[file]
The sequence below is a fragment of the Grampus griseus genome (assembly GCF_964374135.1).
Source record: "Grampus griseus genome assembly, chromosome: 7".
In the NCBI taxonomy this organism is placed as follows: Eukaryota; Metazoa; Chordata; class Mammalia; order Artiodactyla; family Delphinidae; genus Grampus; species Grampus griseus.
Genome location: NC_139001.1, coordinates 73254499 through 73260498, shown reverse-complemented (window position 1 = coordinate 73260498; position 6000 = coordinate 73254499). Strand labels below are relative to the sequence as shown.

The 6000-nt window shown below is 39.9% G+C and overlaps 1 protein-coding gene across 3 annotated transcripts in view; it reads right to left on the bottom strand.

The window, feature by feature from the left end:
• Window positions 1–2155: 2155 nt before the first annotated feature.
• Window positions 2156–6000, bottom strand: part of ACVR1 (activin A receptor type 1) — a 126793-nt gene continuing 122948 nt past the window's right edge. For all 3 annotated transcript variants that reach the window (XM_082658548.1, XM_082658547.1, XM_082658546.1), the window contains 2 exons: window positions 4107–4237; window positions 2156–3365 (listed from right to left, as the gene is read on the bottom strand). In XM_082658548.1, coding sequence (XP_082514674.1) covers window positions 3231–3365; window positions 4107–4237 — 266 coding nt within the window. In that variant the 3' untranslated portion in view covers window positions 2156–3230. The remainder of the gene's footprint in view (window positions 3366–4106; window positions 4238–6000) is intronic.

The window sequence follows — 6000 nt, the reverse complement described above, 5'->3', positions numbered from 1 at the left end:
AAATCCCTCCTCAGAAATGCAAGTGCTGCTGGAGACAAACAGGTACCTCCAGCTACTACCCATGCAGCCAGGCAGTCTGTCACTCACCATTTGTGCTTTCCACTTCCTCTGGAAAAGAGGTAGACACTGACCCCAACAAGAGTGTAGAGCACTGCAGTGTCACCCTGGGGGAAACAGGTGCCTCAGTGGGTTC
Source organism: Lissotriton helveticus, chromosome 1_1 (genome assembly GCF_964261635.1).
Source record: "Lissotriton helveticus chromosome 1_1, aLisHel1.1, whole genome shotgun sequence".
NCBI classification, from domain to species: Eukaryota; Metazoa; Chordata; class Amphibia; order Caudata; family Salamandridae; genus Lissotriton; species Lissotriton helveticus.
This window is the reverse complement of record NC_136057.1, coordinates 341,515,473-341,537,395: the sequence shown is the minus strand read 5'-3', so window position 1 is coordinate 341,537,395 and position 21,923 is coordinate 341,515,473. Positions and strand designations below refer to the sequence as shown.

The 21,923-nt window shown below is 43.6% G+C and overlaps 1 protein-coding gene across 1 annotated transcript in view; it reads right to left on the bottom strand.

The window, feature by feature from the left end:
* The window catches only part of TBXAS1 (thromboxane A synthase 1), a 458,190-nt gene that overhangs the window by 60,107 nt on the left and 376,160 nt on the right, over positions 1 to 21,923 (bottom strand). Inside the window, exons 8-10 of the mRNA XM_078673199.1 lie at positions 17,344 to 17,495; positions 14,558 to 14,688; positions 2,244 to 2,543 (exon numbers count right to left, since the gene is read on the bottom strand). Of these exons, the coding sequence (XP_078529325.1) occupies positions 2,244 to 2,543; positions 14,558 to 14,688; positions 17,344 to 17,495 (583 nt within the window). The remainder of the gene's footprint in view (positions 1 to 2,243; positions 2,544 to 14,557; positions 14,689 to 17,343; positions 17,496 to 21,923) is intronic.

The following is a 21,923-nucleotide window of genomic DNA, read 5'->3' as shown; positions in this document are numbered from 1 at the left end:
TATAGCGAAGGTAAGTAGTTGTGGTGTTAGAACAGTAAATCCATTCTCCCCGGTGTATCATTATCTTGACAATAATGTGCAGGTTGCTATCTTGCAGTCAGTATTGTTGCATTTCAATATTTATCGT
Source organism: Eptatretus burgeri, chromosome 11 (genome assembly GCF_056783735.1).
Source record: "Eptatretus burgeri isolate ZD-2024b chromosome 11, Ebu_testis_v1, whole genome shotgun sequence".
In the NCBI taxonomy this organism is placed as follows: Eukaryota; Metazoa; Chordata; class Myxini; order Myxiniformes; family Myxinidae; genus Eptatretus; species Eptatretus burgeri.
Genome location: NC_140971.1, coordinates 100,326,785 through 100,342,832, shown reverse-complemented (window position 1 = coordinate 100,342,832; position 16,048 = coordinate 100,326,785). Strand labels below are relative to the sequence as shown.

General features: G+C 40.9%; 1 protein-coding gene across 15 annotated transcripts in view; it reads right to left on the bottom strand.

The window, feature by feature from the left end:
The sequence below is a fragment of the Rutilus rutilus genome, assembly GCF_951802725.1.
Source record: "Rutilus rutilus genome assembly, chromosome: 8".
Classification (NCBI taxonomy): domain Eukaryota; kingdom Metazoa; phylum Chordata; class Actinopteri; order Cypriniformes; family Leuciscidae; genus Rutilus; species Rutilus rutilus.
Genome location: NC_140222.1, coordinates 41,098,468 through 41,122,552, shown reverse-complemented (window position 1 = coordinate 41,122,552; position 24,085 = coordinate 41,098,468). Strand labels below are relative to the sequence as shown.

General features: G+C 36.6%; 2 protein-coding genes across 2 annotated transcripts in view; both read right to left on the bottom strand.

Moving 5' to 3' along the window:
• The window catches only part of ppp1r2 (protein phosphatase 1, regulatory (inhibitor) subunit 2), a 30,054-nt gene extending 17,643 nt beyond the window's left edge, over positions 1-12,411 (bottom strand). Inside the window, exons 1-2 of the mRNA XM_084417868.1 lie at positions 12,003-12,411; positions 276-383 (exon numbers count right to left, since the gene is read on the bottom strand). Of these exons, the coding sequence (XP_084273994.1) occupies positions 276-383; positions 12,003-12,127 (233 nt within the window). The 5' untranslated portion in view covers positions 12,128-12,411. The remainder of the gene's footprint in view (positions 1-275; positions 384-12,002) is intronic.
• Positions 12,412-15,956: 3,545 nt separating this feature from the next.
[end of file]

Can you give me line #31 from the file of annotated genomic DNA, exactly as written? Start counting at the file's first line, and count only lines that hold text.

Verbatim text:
Moving 5' to 3' along the window: